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Entente cordiale: a French Othello (BBC, 1950)

Parochialism is, has been and almost certainly always will be a problem for British television. The Killing and one or two other crime series aside, our mainstream schedules remain remarkably resistant to programming from pretty much any other culture that is not the United States and to any language apart from English. Almost the only exceptions are arthouse films in their original language on certain digital channels as well as occasional presentations of operas in, as it were, their native tongue.

At present, however, I can think of only two occasions on which a substantial part of a theatre play has been broadcast in a language other than English (excluding for the moment broadcasting in Welsh). Amanda has written a fascinating post about one of these: the primetime transmission by Associated-Rediffusion of Sophocles’ Electra in modern Greek in November 1962. This post is about the other, which was the final scene of Shakespeare’s Othello (Act V, Scene 2) given in French by the Comédie Francaise in March 1950.

Final scene of Othello, Comedie Francaise, The Listener

Jean Debucourt (Iago, held by soldiers on left) and Aimé Clairond (Othello) in the final scene of Othello performed by the Comédie Francaise, from The Listener

BBC Television organised the broadcast in honour of the state visit to Britain by the French president, Vincent Auriol. Quite where the idea came from of inviting the French state theatre to perform is unclear from records that I have so far explored at the BBC Written Archives Centre. By 12 January 1950, however, Head of Television Programmes Cecil McGivern was disputing with the BBC’s Head of Drama Val Gielgud about whether the planned broadcast should have an English translation or be followed by the scene presented in English — McGivern was strongly in favour of one or the other (memo from Cecil McGivern to Head of Drama, WAC T5/379). Neither scheme was in fact employed, but the distinguished producer Michel St Denis, who was then working at the Old Vic, was engaged to introduce the Comédie Francaise.

Producer Eric Fawcett travelled to Paris at the end of February both to film elements for the Michel St Denis introduction and to rehearse for the television broadcast with the company. He also saw two full performances of the production at the Comédie Francaise. It was also just at this moment, on 24 February 1950, that Claude Barma produced the first live French television show which also featured actors from the Comédie Francaise.

The party of eight from Paris arrived in London on the overnight boat train on the morning of 7 March. They rehearsed at Alexandra Palace that day and the following day before transmission in the evening. At their request they stayed at the Dorchester, but the relevant memos stress that the company would pick up the difference between the costs and the usual BBC subsistence allowance. The costumes also came over by boat but the BBC design department knocked up a decent reproduction of the stage setting.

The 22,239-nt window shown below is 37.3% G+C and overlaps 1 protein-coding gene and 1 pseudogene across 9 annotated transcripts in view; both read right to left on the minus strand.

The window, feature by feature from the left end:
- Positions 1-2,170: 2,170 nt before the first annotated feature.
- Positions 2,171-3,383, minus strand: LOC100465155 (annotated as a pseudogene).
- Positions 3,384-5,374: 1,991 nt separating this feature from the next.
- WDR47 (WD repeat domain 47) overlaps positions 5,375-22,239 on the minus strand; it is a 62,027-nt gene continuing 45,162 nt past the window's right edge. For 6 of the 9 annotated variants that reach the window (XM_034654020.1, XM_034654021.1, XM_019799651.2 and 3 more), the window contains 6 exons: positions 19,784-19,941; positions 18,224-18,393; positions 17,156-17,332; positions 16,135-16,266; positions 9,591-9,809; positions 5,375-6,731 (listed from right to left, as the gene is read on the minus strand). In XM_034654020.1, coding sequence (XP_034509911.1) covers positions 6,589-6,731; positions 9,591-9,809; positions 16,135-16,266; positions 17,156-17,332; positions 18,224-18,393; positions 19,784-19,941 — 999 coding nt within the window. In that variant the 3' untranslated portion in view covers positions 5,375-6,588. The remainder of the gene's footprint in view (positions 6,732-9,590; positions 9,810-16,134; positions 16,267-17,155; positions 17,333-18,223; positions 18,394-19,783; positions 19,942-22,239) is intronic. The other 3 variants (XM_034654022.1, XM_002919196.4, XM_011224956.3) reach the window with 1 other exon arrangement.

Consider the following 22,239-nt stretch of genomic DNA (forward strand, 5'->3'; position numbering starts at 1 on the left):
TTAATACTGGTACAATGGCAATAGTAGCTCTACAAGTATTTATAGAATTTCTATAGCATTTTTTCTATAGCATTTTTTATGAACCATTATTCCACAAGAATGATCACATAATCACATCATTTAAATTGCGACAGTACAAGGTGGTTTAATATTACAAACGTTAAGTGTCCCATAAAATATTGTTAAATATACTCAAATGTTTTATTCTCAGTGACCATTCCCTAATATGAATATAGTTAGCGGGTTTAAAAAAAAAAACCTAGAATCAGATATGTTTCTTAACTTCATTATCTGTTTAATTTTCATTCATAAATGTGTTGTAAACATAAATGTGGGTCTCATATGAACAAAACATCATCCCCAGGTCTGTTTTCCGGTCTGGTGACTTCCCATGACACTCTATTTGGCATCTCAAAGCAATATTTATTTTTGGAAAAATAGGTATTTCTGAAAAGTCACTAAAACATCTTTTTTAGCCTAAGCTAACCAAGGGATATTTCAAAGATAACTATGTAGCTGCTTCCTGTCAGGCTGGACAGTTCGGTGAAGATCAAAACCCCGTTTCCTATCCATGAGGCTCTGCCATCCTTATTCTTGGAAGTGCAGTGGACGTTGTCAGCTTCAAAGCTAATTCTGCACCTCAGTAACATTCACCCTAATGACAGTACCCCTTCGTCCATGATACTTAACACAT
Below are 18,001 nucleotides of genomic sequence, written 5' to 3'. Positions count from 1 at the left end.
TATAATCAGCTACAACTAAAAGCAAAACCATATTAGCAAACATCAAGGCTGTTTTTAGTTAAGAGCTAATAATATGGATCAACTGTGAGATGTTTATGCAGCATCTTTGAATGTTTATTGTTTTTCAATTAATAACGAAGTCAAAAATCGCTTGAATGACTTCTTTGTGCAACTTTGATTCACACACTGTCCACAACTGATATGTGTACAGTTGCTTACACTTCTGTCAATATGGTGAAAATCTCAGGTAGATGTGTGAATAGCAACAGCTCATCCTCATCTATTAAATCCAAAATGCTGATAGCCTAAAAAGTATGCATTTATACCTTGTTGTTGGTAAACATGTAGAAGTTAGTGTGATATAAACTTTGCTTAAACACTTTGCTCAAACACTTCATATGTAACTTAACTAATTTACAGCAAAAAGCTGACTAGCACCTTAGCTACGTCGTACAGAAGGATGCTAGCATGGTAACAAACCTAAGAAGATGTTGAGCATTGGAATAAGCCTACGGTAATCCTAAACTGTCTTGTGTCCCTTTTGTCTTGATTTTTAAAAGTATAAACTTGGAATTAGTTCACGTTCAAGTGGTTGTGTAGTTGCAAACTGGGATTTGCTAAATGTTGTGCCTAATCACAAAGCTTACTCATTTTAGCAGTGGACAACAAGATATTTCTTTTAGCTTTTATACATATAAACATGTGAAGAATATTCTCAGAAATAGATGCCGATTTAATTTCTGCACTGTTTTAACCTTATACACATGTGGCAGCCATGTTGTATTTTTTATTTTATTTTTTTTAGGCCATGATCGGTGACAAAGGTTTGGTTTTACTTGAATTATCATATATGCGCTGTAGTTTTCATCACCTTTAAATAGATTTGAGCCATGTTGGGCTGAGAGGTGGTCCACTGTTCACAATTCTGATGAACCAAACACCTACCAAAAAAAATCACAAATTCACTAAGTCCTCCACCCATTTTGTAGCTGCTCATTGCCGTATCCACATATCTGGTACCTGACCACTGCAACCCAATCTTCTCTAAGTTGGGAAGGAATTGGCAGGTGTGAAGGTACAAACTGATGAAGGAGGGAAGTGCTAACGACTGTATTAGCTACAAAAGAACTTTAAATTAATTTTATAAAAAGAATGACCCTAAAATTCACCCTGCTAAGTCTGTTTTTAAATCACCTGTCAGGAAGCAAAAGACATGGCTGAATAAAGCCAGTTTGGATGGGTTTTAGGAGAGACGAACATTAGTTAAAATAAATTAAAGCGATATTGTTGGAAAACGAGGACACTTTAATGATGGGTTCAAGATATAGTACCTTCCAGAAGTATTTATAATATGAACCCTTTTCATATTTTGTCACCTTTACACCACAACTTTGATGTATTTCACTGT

The Paris production was an adaptation by the French dramatist, poet and filmmaker George Neveux. In 1951 a film directed by Marcel Carné of one of his plays was released with the English title Juliette, or Key of Dreams. Othello was played by the (white) French actor Aimé Clariond, who had been appointed to the coveted role of ‘Societaire’ of the Comédie Francaise in 1937 and who would stay with the company until his death in 1959. Jean Debucourt, who took the part of Iago, was perhaps better known as a film actor.

A month or so before transmission it was agreed that Radiodiffusion Francaise in Paris would relay to French audiences the audio of the television broadcast, including a version in French of Michel St Denis’ introduction. A memo from Imlay Newbiggin-Watts, who was handling the liaison with Paris, records that because of the radio feed the French broadcasting authority ‘will now not require a telefilm of the performance of Othello on British television’ (memo from Imlay Newbiggin-Watts to H.Tel.P., 15 February 1950). Needless to say, no other recording was made, yet here we are tantalisingly close to the idea that the earliest record of a substantial element of British television drama might have been one that was performed in French!

The Wednesday evening broadcast took a half-hour slot at 8.30pm. Fortunately, in the absence of any archive recording (and also of any press reaction, which I can find no record of), there exists a Viewer Research Report dated 24 March 1950 (VR/50/86). The recorded Reaction Index figure was 54, ‘not a very impressive figure,’ the report notes, ‘though perhaps not altogether unexpected for a performance in a foreign language. The average for the last twenty studio plays is 64.’ The report continues,

Just over a third of the reporting audience enjoyed this programme very much; the rest were either unmoved or definitely hostile in their reactions and these made it clear in their comment that they did not take kindly to the idea of Shakespeare in French. Admittedly, a number of viewers regarded the language difficulty as a matter of secondary importance, inferring that the acting was so expressive that the action was perfectly clear. The more general attitude, however, was that the broadcast taxed the viewers’ powers of concentration far too much to make watching an agreeable experience.

Which remains, I believe, the final word on the one and only BBC broadcast of a substantial section of a classic play in a language other than English. Just over sixty years on, perhaps some foolhardy producer might be persuaded to try such an experiment once again.


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Emitron camera at Alexandra Palace
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